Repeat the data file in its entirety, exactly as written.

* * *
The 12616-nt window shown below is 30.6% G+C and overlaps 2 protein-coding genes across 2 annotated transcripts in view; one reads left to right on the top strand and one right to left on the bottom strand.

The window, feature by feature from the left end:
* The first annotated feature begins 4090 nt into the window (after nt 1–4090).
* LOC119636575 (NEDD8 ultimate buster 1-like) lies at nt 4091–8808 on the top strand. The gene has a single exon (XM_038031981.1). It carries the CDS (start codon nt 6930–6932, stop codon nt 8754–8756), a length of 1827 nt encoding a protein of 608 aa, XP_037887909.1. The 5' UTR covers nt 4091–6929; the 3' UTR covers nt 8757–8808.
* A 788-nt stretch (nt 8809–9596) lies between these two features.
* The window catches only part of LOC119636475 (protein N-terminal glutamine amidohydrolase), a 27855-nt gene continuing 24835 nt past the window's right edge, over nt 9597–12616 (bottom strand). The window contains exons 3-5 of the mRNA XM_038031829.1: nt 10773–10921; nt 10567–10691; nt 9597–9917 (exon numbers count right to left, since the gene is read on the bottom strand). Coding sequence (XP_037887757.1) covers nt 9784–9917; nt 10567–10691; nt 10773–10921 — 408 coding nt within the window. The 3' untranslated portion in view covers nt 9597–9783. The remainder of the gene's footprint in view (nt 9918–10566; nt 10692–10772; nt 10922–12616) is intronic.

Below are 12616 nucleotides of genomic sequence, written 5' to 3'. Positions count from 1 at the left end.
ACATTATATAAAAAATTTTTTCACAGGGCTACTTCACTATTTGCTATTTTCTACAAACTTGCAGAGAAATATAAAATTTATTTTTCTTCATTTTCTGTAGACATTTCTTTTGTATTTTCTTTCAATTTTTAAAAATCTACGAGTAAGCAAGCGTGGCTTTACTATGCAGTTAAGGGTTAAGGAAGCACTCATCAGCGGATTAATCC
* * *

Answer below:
The 12616-nt window shown below is 30.6% G+C and overlaps 2 protein-coding genes across 2 annotated transcripts in view; one reads left to right on the top strand and one right to left on the bottom strand.

The window, feature by feature from the left end:
* The first annotated feature begins 4090 nt into the window (after nt 1–4090).
* LOC119636575 (NEDD8 ultimate buster 1-like) lies at nt 4091–8808 on the top strand. The gene has a single exon (XM_038031981.1). It carries the CDS (start codon nt 6930–6932, stop codon nt 8754–8756), a length of 1827 nt encoding a protein of 608 aa, XP_037887909.1. The 5' UTR covers nt 4091–6929; the 3' UTR covers nt 8757–8808.
* A 788-nt stretch (nt 8809–9596) lies between these two features.
* The window catches only part of LOC119636475 (protein N-terminal glutamine amidohydrolase), a 27855-nt gene continuing 24835 nt past the window's right edge, over nt 9597–12616 (bottom strand). The window contains exons 3-5 of the mRNA XM_038031829.1: nt 10773–10921; nt 10567–10691; nt 9597–9917 (exon numbers count right to left, since the gene is read on the bottom strand). Coding sequence (XP_037887757.1) covers nt 9784–9917; nt 10567–10691; nt 10773–10921 — 408 coding nt within the window. The 3' untranslated portion in view covers nt 9597–9783. The remainder of the gene's footprint in view (nt 9918–10566; nt 10692–10772; nt 10922–12616) is intronic.

Below are 12616 nucleotides of genomic sequence, written 5' to 3'. Positions count from 1 at the left end.
ACATTATATAAAAAATTTTTTCACAGGGCTACTTCACTATTTGCTATTTTCTACAAACTTGCAGAGAAATATAAAATTTATTTTTCTTCATTTTCTGTAGACATTTCTTTTGTATTTTCTTTCAATTTTTAAAAATCTACGAGTAAGCAAGCGTGGCTTTACTATGCAGTTAAGGGTTAAGGAAGCACTCATCAGCGGATTAATCC